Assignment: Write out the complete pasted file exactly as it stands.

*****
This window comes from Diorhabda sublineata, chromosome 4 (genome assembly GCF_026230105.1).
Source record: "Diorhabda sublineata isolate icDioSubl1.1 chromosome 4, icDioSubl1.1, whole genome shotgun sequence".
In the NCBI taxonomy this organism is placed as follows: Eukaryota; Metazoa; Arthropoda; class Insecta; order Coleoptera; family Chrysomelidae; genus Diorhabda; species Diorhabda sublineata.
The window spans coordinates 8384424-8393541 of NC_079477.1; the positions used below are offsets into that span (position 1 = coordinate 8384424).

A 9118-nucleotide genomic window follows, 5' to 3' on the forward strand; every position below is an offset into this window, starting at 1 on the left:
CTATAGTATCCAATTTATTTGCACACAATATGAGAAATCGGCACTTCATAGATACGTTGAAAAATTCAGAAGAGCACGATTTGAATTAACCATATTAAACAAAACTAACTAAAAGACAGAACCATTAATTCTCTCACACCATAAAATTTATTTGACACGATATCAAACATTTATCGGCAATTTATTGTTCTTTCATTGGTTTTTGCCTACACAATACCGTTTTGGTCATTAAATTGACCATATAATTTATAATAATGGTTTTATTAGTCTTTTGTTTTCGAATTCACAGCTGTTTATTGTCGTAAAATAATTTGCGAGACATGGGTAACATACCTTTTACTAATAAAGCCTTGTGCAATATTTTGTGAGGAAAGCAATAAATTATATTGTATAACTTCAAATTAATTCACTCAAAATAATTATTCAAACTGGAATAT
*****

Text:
This window comes from Diorhabda sublineata, chromosome 4 (genome assembly GCF_026230105.1).
Source record: "Diorhabda sublineata isolate icDioSubl1.1 chromosome 4, icDioSubl1.1, whole genome shotgun sequence".
In the NCBI taxonomy this organism is placed as follows: Eukaryota; Metazoa; Arthropoda; class Insecta; order Coleoptera; family Chrysomelidae; genus Diorhabda; species Diorhabda sublineata.
The window spans coordinates 8384424-8393541 of NC_079477.1; the positions used below are offsets into that span (position 1 = coordinate 8384424).

A 9118-nucleotide genomic window follows, 5' to 3' on the forward strand; every position below is an offset into this window, starting at 1 on the left:
CTATAGTATCCAATTTATTTGCACACAATATGAGAAATCGGCACTTCATAGATACGTTGAAAAATTCAGAAGAGCACGATTTGAATTAACCATATTAAACAAAACTAACTAAAAGACAGAACCATTAATTCTCTCACACCATAAAATTTATTTGACACGATATCAAACATTTATCGGCAATTTATTGTTCTTTCATTGGTTTTTGCCTACACAATACCGTTTTGGTCATTAAATTGACCATATAATTTATAATAATGGTTTTATTAGTCTTTTGTTTTCGAATTCACAGCTGTTTATTGTCGTAAAATAATTTGCGAGACATGGGTAACATACCTTTTACTAATAAAGCCTTGTGCAATATTTTGTGAGGAAAGCAATAAATTATATTGTATAACTTCAAATTAATTCACTCAAAATAATTATTCAAACTGGAATAT